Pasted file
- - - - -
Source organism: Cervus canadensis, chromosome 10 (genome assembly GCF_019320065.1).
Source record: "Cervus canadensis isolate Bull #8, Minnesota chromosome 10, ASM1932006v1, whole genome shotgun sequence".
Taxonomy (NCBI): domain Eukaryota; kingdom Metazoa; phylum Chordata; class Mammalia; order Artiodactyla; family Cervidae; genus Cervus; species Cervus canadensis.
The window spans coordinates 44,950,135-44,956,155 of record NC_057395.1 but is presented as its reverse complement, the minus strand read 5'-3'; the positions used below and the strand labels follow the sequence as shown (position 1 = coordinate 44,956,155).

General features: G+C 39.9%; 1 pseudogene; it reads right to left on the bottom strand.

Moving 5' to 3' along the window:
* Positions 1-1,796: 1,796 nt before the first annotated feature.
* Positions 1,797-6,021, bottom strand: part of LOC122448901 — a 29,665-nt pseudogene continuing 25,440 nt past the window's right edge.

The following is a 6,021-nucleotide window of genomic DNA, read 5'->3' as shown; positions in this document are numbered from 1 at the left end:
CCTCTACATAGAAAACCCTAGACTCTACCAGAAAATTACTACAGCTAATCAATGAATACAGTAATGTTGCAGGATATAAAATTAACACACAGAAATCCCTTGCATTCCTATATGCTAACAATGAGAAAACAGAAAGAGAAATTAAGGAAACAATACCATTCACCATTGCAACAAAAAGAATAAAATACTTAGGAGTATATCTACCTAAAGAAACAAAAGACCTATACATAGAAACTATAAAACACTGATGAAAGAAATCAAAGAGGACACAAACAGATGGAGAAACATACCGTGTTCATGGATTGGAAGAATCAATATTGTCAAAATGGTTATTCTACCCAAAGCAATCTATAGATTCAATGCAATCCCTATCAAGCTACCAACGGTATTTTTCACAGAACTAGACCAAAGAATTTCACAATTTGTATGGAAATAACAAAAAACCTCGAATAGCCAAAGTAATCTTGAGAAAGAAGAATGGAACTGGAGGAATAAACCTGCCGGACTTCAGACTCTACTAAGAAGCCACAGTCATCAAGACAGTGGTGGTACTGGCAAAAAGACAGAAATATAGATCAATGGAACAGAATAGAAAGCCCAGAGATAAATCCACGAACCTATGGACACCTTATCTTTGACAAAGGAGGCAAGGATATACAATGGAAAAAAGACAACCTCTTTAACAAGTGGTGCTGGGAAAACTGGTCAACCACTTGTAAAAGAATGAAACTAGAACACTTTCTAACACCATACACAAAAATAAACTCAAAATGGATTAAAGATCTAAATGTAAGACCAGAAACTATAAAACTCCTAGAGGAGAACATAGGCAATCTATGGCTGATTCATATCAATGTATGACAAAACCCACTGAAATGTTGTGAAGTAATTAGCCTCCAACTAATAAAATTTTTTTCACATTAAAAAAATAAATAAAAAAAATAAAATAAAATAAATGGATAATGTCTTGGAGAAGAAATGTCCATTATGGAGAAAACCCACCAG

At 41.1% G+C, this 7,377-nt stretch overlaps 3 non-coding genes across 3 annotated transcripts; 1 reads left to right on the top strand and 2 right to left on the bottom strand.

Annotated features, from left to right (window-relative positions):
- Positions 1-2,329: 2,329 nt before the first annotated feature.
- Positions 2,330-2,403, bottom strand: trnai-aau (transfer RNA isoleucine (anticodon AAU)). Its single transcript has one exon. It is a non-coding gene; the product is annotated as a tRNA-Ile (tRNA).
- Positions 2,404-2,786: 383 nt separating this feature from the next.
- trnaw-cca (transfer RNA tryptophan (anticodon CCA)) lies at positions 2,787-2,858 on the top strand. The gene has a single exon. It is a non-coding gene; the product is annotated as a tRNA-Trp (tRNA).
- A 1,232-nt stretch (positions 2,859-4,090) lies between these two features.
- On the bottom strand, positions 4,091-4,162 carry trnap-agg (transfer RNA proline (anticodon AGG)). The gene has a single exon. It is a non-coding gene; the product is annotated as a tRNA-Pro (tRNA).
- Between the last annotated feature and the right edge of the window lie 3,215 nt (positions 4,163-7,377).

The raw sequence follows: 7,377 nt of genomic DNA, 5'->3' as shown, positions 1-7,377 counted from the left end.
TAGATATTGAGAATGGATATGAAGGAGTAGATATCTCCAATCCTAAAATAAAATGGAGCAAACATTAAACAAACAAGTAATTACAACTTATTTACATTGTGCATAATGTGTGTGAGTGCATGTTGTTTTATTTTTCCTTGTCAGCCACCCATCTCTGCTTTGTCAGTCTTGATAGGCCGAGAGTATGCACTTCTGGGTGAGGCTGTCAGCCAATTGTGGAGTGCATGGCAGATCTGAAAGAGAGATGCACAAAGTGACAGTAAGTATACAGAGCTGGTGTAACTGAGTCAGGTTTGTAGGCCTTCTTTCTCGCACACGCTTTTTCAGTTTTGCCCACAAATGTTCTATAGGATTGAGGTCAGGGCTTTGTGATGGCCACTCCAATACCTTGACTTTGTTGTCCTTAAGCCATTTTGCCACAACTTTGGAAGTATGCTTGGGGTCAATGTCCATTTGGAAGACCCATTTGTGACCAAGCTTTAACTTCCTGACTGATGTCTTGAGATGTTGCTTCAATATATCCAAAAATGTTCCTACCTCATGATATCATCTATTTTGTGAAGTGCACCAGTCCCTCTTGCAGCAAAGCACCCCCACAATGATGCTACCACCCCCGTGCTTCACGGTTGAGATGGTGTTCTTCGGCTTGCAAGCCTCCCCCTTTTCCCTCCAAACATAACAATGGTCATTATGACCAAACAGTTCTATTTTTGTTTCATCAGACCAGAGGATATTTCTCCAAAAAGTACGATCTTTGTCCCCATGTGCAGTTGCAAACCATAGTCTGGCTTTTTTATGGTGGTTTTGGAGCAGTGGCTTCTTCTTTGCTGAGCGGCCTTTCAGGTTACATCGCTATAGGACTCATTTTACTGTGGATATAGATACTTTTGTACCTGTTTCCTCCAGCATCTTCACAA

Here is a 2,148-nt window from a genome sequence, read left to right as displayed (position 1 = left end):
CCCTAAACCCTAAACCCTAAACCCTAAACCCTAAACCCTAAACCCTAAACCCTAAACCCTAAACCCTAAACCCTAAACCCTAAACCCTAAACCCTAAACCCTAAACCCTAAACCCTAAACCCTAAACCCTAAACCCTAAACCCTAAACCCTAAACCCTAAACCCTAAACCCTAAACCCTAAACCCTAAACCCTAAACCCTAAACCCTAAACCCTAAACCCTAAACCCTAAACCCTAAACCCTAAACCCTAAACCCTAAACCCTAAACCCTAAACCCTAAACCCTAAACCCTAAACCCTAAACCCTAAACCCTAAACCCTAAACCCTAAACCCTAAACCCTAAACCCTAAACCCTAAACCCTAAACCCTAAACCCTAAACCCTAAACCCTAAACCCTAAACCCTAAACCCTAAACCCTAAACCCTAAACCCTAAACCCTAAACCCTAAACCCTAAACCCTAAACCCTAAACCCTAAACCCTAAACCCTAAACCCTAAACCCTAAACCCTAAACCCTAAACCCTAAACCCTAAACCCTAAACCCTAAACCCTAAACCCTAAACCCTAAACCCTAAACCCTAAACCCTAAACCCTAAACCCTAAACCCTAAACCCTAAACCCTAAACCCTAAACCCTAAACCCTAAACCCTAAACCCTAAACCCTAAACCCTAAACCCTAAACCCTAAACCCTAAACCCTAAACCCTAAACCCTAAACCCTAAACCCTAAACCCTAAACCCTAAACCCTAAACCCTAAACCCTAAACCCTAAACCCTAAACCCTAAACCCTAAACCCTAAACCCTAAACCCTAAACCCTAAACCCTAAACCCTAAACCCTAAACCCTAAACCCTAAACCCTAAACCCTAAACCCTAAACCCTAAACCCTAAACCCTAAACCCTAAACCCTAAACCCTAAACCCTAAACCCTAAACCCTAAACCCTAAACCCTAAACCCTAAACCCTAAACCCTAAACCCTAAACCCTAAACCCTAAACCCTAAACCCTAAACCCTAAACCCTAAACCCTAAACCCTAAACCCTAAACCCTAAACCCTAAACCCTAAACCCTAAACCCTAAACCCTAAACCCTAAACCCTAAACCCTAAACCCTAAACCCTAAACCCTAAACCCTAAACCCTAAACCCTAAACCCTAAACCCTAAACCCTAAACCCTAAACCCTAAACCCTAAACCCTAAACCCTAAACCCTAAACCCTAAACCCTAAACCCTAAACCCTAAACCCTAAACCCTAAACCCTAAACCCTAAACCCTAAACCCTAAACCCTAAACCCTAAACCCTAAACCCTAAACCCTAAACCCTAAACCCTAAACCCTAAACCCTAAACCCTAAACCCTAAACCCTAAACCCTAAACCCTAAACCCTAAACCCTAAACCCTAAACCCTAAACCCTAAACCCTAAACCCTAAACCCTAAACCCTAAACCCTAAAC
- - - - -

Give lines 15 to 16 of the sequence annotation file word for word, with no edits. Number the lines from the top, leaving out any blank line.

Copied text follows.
- Positions 2,404-2,786: 383 nt separating this feature from the next.
- trnaw-cca (transfer RNA tryptophan (anticodon CCA)) lies at positions 2,787-2,858 on the top strand. The gene has a single exon. It is a non-coding gene; the product is annotated as a tRNA-Trp (tRNA).